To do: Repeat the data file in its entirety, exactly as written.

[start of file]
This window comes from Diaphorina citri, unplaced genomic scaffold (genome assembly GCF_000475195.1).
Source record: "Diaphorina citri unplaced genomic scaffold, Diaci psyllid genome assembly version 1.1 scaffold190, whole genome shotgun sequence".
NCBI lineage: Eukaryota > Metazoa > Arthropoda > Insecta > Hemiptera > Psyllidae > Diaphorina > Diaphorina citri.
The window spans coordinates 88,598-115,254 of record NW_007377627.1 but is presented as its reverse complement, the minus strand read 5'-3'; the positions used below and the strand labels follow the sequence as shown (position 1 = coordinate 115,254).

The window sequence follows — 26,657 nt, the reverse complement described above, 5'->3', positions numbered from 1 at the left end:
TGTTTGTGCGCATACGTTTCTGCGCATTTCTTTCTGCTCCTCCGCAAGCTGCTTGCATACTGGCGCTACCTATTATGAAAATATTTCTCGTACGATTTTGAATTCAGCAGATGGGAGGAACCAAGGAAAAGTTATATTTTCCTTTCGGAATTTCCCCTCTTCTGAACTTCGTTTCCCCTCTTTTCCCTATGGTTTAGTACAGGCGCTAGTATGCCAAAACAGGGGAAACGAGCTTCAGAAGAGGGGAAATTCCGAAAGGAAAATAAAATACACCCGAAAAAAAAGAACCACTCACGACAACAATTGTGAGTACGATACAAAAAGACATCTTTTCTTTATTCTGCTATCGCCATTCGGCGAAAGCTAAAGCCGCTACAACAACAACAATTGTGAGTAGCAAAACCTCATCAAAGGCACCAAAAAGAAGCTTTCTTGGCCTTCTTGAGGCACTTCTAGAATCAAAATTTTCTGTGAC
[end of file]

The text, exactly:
This window comes from Diaphorina citri, unplaced genomic scaffold (genome assembly GCF_000475195.1).
Source record: "Diaphorina citri unplaced genomic scaffold, Diaci psyllid genome assembly version 1.1 scaffold190, whole genome shotgun sequence".
NCBI lineage: Eukaryota > Metazoa > Arthropoda > Insecta > Hemiptera > Psyllidae > Diaphorina > Diaphorina citri.
The window spans coordinates 88,598-115,254 of record NW_007377627.1 but is presented as its reverse complement, the minus strand read 5'-3'; the positions used below and the strand labels follow the sequence as shown (position 1 = coordinate 115,254).

The window sequence follows — 26,657 nt, the reverse complement described above, 5'->3', positions numbered from 1 at the left end:
TGTTTGTGCGCATACGTTTCTGCGCATTTCTTTCTGCTCCTCCGCAAGCTGCTTGCATACTGGCGCTACCTATTATGAAAATATTTCTCGTACGATTTTGAATTCAGCAGATGGGAGGAACCAAGGAAAAGTTATATTTTCCTTTCGGAATTTCCCCTCTTCTGAACTTCGTTTCCCCTCTTTTCCCTATGGTTTAGTACAGGCGCTAGTATGCCAAAACAGGGGAAACGAGCTTCAGAAGAGGGGAAATTCCGAAAGGAAAATAAAATACACCCGAAAAAAAAGAACCACTCACGACAACAATTGTGAGTACGATACAAAAAGACATCTTTTCTTTATTCTGCTATCGCCATTCGGCGAAAGCTAAAGCCGCTACAACAACAACAATTGTGAGTAGCAAAACCTCATCAAAGGCACCAAAAAGAAGCTTTCTTGGCCTTCTTGAGGCACTTCTAGAATCAAAATTTTCTGTGAC